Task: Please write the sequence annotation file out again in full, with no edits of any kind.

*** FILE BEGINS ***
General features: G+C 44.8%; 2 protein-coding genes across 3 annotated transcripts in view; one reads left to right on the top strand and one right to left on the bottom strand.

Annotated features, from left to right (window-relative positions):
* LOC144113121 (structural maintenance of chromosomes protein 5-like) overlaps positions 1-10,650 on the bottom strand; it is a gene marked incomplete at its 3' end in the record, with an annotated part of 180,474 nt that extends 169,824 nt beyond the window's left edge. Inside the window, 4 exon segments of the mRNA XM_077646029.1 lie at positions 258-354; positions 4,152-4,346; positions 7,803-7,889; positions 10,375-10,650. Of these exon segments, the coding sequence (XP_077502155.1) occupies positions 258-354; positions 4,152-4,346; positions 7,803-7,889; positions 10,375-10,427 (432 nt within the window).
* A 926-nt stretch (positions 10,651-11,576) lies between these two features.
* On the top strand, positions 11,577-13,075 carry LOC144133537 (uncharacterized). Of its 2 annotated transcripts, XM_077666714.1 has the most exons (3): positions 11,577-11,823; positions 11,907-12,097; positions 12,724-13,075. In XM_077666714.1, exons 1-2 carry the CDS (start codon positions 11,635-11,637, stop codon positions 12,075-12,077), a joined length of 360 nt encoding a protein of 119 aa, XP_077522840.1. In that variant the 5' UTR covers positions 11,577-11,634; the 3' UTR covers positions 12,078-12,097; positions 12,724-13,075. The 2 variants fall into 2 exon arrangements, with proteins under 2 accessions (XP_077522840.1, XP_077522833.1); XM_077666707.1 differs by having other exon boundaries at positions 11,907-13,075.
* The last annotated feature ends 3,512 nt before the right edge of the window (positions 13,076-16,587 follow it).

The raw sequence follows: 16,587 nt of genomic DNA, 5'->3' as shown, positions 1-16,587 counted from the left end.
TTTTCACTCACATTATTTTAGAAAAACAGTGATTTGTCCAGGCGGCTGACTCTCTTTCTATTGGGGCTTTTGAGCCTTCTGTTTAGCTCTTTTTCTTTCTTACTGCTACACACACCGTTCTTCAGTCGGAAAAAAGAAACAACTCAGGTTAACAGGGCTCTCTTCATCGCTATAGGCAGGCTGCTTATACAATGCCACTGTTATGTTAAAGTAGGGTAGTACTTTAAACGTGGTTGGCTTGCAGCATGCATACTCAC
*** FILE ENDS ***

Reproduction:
General features: G+C 44.8%; 2 protein-coding genes across 3 annotated transcripts in view; one reads left to right on the top strand and one right to left on the bottom strand.

Annotated features, from left to right (window-relative positions):
* LOC144113121 (structural maintenance of chromosomes protein 5-like) overlaps positions 1-10,650 on the bottom strand; it is a gene marked incomplete at its 3' end in the record, with an annotated part of 180,474 nt that extends 169,824 nt beyond the window's left edge. Inside the window, 4 exon segments of the mRNA XM_077646029.1 lie at positions 258-354; positions 4,152-4,346; positions 7,803-7,889; positions 10,375-10,650. Of these exon segments, the coding sequence (XP_077502155.1) occupies positions 258-354; positions 4,152-4,346; positions 7,803-7,889; positions 10,375-10,427 (432 nt within the window).
* A 926-nt stretch (positions 10,651-11,576) lies between these two features.
* On the top strand, positions 11,577-13,075 carry LOC144133537 (uncharacterized). Of its 2 annotated transcripts, XM_077666714.1 has the most exons (3): positions 11,577-11,823; positions 11,907-12,097; positions 12,724-13,075. In XM_077666714.1, exons 1-2 carry the CDS (start codon positions 11,635-11,637, stop codon positions 12,075-12,077), a joined length of 360 nt encoding a protein of 119 aa, XP_077522840.1. In that variant the 5' UTR covers positions 11,577-11,634; the 3' UTR covers positions 12,078-12,097; positions 12,724-13,075. The 2 variants fall into 2 exon arrangements, with proteins under 2 accessions (XP_077522840.1, XP_077522833.1); XM_077666707.1 differs by having other exon boundaries at positions 11,907-13,075.
* The last annotated feature ends 3,512 nt before the right edge of the window (positions 13,076-16,587 follow it).

The raw sequence follows: 16,587 nt of genomic DNA, 5'->3' as shown, positions 1-16,587 counted from the left end.
TTTTCACTCACATTATTTTAGAAAAACAGTGATTTGTCCAGGCGGCTGACTCTCTTTCTATTGGGGCTTTTGAGCCTTCTGTTTAGCTCTTTTTCTTTCTTACTGCTACACACACCGTTCTTCAGTCGGAAAAAAGAAACAACTCAGGTTAACAGGGCTCTCTTCATCGCTATAGGCAGGCTGCTTATACAATGCCACTGTTATGTTAAAGTAGGGTAGTACTTTAAACGTGGTTGGCTTGCAGCATGCATACTCAC